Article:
Zero waste – Bar shampoo

Love this old saying

Use it up, wear it out

Make it do or do without.

I have had a time with my scalp. Tried so many dandruff and medicated shampoos. I was to the point where if I used anything but Head and Shoulders then my scalp would be a dry, flaky mess in a week.

I tried making my own shampoo. I added tea tree oil. It helped but gradually got back to needing medicated shampoo. Maybe I just didn’t use enough tea tree oil.

I had wanted to try bar shampoo after hearing some reviews from Trash is for Tossers and was thrilled to find a shampoo bar by J. R. Liggett’s with tea tree and hemp oil at my local health food store.

I have used it for about two weeks now. I feel like my scalp is actually healing from all the shampoo chemicals of the past. Two thumbs up!! Yay for zero waste! I put the wrapper in my compost.

I use a small jar to hold my shampoo bar between showers to keep it from washing away in other family members’ showers.

I like how much lighter my hair feels. I don’t believe I could ever go back to the weighted feeling of conventional shampoos. Not to mention all the plastic waste! What an easy way to help save the planet!

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Mini-Composting

I had emptied my worm farm freezer that I thought the ants had destroyed. In the bottom, I found healthy worms and black soil. They survived!!!

So I began filling it back up with lawn clippings and household compostables. It’s full!

My Aldi’s compost bin is full too. What do I do with my compost? I really want a chicken run that I can toss the kitchen scraps and let them eat or scratch it into garden soil.

My garden beds had become seriously weedy. To the point that weeds outnumber the garden plants and it’s debatable whether we should weed it or just mow and start over. My perfectionist mind was waiting for a chunk of time when I could do the whole job. Then I got a brilliant idea. Let the problem be the solution!

I started right outside my kitchen door. I dug down with a shovel and dumped all the kitchen scraps.

I pull the weeds and crumbled the soil over the compost. Then I planted lettuce.

About a week later, I planted carrots beside the awesome stand of lettuce.

Then I planted kale on the other side of the patio.

Then radishes. Then beets. For 20 minutes once or twice a week, I am composting, weeding and planting. I am transforming my space into a fabulous cottage garden. This is doable. This is progress. This may be the best gardening habit ever!!

I asked my boys to bury the canteloupe and watermelon rinds in their garden beds.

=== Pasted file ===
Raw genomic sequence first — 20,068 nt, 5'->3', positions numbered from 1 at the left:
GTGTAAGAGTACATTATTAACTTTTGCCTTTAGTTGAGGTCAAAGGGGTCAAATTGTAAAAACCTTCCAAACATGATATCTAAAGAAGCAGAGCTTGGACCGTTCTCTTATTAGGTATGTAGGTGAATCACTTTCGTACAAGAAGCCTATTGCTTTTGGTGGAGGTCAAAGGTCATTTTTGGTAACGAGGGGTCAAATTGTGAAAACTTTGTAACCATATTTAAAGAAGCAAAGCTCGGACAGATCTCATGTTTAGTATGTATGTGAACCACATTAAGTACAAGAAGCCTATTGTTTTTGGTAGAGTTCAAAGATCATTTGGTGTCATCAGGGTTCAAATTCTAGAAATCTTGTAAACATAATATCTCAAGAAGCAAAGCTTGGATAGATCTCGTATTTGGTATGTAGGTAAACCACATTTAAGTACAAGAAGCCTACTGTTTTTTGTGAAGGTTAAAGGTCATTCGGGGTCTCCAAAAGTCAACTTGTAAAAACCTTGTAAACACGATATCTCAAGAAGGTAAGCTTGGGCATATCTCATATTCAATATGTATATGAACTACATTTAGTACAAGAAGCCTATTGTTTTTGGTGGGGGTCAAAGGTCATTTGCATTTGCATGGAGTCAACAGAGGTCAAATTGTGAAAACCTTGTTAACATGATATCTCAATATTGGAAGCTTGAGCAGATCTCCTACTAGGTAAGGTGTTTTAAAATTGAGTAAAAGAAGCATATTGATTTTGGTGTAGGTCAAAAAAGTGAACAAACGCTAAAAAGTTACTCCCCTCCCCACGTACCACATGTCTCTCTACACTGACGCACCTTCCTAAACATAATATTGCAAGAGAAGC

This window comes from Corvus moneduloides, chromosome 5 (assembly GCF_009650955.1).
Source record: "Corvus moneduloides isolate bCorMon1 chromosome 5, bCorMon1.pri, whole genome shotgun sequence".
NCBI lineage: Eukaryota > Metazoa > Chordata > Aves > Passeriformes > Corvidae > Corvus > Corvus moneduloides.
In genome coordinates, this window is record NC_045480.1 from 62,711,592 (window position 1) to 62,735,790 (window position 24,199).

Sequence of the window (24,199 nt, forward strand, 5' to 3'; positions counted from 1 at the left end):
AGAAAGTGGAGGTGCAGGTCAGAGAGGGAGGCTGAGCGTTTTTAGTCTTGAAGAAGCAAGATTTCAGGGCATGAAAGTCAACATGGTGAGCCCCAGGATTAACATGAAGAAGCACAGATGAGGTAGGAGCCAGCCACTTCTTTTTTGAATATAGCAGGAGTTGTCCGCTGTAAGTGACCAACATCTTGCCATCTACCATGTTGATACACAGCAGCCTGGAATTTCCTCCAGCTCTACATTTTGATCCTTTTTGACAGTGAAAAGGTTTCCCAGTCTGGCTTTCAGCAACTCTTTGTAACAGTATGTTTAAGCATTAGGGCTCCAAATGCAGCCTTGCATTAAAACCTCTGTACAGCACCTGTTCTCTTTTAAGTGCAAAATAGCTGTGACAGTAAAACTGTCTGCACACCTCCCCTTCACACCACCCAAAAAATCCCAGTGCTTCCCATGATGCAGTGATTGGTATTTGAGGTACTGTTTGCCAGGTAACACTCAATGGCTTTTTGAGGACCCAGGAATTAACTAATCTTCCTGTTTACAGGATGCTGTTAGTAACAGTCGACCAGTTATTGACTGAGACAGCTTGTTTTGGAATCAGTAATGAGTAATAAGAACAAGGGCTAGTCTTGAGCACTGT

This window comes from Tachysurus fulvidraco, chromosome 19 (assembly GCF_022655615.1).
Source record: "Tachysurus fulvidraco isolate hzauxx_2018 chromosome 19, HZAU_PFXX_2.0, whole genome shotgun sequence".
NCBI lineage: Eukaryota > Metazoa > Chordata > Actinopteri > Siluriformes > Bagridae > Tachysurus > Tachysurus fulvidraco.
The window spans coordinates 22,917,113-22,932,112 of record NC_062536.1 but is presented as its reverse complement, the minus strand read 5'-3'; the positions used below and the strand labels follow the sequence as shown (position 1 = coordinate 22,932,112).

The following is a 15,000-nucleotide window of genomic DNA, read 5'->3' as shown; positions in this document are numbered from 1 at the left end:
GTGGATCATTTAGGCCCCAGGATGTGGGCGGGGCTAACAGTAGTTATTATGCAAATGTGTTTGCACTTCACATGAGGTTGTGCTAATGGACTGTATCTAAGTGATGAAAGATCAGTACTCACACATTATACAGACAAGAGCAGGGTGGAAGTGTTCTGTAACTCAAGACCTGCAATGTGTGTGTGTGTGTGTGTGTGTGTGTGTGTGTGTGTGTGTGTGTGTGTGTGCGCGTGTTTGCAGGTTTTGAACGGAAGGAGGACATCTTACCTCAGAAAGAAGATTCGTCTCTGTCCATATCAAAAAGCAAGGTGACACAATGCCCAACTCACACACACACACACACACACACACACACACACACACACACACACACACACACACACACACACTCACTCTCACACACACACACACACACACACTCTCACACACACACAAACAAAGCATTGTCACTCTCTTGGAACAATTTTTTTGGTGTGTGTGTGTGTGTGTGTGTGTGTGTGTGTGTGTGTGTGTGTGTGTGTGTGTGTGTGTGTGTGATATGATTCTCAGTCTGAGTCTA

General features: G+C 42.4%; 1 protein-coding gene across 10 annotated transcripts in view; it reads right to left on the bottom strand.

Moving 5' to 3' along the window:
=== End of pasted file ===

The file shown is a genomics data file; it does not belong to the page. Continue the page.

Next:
David has a jim-dandy canteloupe. It might be too late to make fruit but it’s still pretty neat. Yes, you may get volunteers by burying compost in your garden. But I LOVE volunteers. It’s like Nature’s way of saying, “Good job! Here’s a bonus!”

How is your garden? Still producing like a champ? Gearing up for fall vegetables?

Have a blessed season!

Shiki Futon alternative

I found this tablecloth at a yard sale. It was stained but only $1.

Don’t you just love the butterfly and bee?! I was considering converting to shiki futons because of dust allergies that my son and I have.

This dragonfly! Too cute!! I thought about joining this table cloth to some extra fabric to make it long enough for a homemade shiki futon.

I folded the tablecloth in half with the right sides together and sewed both ends. I turned it right side out. I spread it out on the floor and eyeballed the center. I placed straight pins as markers for two lines of stitching about 2 inches apart to give space to fold. I started looking through my stash for fabric to add to make it long enough.

I found this quilt top made by my great Aunt Iantha. It has the year 1977 stitched in the corner. At this point I decided to use the quilt top for my futon and give the butterfly garden futon to my daughter. I sewed both ends. Turned it right side out. Sewed two lines of stitching to divide it into thirds. It was fabulous that the quilt top was six squares long so each section is two squares long.

I am stuffing the futon with old pillows and comforters. This way I can take it apart and wash each part and hang on the clothesline to allow the sun to disinfect.

To keep the stuffing from falling out, I needed a closure. I contemplated zippers but trying to sew them filled me with dread. I decided instead to make these cute crocheted ties.

My daughter slept on hers last night before the ties were put on and just loved it!

I used a small metal hook to poke a hole just inside the hem of the tablecloth. I pulled the yarn through and made a foundational chain for about six inches.

Each section has three bows for a total of 12 chains for this futon. I will also use 12 chains for my futon. One bow for each square. All the boys are excited to get one for themselves. My linen closet is getting emptied. That is good.

We may have to buy some more comforters or blankets for stuffing but because we are using them inside the cover, they can be ugly inexpensive finds at the salvage store or thrift store. It will still come in at a fraction of the cost of buying mattresses online.